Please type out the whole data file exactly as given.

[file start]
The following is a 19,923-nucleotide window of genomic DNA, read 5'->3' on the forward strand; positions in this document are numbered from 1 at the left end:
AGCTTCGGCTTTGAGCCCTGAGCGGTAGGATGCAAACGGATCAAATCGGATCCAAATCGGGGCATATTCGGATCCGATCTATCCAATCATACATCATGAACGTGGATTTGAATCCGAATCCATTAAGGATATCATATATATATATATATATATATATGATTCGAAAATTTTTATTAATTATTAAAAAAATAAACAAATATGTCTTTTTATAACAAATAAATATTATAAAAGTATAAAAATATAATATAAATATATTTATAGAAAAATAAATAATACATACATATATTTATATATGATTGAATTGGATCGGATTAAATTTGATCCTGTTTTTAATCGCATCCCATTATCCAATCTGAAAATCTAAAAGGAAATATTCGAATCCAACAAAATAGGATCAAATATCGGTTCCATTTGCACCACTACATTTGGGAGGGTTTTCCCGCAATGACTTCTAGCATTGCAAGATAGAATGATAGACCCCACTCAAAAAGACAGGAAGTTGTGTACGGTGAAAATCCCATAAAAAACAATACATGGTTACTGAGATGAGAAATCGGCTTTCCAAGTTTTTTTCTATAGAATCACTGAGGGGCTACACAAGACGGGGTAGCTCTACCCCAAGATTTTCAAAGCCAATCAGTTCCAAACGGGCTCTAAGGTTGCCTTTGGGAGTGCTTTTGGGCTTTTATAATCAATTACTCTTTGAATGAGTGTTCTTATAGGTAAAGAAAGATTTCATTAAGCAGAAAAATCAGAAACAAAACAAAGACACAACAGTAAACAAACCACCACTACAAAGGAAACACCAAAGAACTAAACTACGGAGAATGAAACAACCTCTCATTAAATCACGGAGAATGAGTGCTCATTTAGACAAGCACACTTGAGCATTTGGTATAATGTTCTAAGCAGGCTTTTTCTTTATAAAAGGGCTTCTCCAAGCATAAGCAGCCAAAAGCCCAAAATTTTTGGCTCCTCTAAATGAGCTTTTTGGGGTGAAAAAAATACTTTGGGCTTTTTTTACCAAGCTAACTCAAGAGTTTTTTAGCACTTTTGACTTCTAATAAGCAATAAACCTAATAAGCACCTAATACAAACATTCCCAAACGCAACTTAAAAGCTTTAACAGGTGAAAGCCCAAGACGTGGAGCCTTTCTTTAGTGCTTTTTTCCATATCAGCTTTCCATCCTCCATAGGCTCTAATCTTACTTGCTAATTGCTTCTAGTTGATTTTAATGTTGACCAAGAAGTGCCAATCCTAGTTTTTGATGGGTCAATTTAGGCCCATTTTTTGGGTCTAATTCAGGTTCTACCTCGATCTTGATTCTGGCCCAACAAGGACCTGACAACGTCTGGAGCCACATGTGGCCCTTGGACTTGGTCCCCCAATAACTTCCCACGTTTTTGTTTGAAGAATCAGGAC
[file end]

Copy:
The following is a 19,923-nucleotide window of genomic DNA, read 5'->3' on the forward strand; positions in this document are numbered from 1 at the left end:
AGCTTCGGCTTTGAGCCCTGAGCGGTAGGATGCAAACGGATCAAATCGGATCCAAATCGGGGCATATTCGGATCCGATCTATCCAATCATACATCATGAACGTGGATTTGAATCCGAATCCATTAAGGATATCATATATATATATATATATATATATGATTCGAAAATTTTTATTAATTATTAAAAAAATAAACAAATATGTCTTTTTATAACAAATAAATATTATAAAAGTATAAAAATATAATATAAATATATTTATAGAAAAATAAATAATACATACATATATTTATATATGATTGAATTGGATCGGATTAAATTTGATCCTGTTTTTAATCGCATCCCATTATCCAATCTGAAAATCTAAAAGGAAATATTCGAATCCAACAAAATAGGATCAAATATCGGTTCCATTTGCACCACTACATTTGGGAGGGTTTTCCCGCAATGACTTCTAGCATTGCAAGATAGAATGATAGACCCCACTCAAAAAGACAGGAAGTTGTGTACGGTGAAAATCCCATAAAAAACAATACATGGTTACTGAGATGAGAAATCGGCTTTCCAAGTTTTTTTCTATAGAATCACTGAGGGGCTACACAAGACGGGGTAGCTCTACCCCAAGATTTTCAAAGCCAATCAGTTCCAAACGGGCTCTAAGGTTGCCTTTGGGAGTGCTTTTGGGCTTTTATAATCAATTACTCTTTGAATGAGTGTTCTTATAGGTAAAGAAAGATTTCATTAAGCAGAAAAATCAGAAACAAAACAAAGACACAACAGTAAACAAACCACCACTACAAAGGAAACACCAAAGAACTAAACTACGGAGAATGAAACAACCTCTCATTAAATCACGGAGAATGAGTGCTCATTTAGACAAGCACACTTGAGCATTTGGTATAATGTTCTAAGCAGGCTTTTTCTTTATAAAAGGGCTTCTCCAAGCATAAGCAGCCAAAAGCCCAAAATTTTTGGCTCCTCTAAATGAGCTTTTTGGGGTGAAAAAAATACTTTGGGCTTTTTTTACCAAGCTAACTCAAGAGTTTTTTAGCACTTTTGACTTCTAATAAGCAATAAACCTAATAAGCACCTAATACAAACATTCCCAAACGCAACTTAAAAGCTTTAACAGGTGAAAGCCCAAGACGTGGAGCCTTTCTTTAGTGCTTTTTTCCATATCAGCTTTCCATCCTCCATAGGCTCTAATCTTACTTGCTAATTGCTTCTAGTTGATTTTAATGTTGACCAAGAAGTGCCAATCCTAGTTTTTGATGGGTCAATTTAGGCCCATTTTTTGGGTCTAATTCAGGTTCTACCTCGATCTTGATTCTGGCCCAACAAGGACCTGACAACGTCTGGAGCCACATGTGGCCCTTGGACTTGGTCCCCCAATAACTTCCCACGTTTTTGTTTGAAGAATCAGGAC